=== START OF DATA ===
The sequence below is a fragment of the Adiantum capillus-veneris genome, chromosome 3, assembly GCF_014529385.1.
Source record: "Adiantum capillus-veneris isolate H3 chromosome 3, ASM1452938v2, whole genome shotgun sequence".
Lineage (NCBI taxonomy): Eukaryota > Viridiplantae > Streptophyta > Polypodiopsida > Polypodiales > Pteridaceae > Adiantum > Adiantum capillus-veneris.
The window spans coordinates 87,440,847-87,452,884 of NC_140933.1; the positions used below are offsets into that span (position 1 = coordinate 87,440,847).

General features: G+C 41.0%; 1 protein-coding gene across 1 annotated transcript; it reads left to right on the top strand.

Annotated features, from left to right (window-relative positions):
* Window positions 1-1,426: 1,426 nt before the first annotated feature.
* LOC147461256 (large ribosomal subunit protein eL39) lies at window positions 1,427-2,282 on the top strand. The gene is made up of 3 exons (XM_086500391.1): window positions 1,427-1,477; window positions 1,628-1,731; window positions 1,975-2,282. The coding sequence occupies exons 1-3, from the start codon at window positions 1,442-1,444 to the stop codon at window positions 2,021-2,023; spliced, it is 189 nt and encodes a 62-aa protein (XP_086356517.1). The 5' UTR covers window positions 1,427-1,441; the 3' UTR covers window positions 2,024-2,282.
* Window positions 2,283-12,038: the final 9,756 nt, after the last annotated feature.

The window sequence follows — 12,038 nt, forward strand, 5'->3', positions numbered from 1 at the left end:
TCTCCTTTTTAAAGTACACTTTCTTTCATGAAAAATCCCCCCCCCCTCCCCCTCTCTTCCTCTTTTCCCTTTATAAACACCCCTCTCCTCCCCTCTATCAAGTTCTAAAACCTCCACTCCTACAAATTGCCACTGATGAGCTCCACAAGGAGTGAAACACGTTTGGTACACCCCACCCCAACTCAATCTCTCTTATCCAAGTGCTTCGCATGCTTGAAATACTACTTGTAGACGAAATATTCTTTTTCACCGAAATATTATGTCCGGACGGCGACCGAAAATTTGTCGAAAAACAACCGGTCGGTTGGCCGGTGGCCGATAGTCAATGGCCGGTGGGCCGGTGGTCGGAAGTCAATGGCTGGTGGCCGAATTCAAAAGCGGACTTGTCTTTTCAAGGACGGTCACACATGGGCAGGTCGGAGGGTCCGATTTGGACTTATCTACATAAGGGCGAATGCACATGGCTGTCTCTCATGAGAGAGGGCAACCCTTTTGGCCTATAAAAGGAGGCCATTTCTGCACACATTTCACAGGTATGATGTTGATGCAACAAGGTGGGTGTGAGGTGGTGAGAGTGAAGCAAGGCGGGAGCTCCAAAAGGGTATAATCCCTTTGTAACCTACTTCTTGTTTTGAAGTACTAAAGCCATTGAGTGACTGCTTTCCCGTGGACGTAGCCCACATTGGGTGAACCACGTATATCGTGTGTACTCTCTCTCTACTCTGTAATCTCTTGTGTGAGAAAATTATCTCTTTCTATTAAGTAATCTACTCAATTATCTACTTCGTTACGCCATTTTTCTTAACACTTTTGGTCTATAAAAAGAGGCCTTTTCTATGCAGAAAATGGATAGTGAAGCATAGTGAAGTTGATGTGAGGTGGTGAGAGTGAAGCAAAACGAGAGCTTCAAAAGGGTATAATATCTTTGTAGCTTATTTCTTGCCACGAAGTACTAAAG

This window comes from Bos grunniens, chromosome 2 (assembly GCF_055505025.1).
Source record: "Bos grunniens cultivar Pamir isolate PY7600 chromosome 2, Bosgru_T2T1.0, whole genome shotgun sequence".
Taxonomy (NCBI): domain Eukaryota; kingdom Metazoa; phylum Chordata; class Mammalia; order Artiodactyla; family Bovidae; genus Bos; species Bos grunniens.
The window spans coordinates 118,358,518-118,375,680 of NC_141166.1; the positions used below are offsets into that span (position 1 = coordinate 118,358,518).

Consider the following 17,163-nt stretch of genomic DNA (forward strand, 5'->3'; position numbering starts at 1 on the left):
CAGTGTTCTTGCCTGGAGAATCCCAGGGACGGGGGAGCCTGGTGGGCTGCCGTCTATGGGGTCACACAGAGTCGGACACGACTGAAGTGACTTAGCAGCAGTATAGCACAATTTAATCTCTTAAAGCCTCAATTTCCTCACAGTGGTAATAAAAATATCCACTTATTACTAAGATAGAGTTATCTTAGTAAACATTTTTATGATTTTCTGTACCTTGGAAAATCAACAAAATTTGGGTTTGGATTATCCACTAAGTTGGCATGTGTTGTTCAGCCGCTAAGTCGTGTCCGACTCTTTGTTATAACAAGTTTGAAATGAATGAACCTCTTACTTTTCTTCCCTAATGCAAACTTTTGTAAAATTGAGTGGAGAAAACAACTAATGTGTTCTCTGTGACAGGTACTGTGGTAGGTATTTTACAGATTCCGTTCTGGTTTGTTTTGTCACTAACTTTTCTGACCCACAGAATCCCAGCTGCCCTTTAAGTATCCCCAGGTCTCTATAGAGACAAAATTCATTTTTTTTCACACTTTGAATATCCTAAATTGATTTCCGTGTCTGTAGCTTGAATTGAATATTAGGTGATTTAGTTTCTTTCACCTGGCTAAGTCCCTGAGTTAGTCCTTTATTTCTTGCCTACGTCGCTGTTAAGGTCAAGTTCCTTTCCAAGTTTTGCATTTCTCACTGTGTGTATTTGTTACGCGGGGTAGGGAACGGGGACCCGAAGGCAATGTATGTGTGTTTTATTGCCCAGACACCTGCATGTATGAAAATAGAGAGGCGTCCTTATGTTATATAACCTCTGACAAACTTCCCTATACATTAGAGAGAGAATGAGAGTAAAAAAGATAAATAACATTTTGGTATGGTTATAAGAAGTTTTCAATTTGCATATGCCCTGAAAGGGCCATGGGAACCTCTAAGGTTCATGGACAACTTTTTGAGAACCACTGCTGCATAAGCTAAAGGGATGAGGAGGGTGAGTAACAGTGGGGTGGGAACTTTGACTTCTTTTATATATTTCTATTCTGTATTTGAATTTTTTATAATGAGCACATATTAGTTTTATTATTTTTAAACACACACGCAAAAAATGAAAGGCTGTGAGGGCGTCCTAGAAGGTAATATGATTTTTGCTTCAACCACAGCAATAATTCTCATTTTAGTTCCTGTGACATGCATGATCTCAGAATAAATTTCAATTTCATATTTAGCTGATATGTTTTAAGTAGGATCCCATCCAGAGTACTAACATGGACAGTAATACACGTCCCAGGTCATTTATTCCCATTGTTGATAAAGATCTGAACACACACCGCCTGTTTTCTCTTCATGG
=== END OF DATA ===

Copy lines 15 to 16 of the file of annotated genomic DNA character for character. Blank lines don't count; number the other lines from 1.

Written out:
The window spans coordinates 118,358,518-118,375,680 of NC_141166.1; the positions used below are offsets into that span (position 1 = coordinate 118,358,518).

Consider the following 17,163-nt stretch of genomic DNA (forward strand, 5'->3'; position numbering starts at 1 on the left):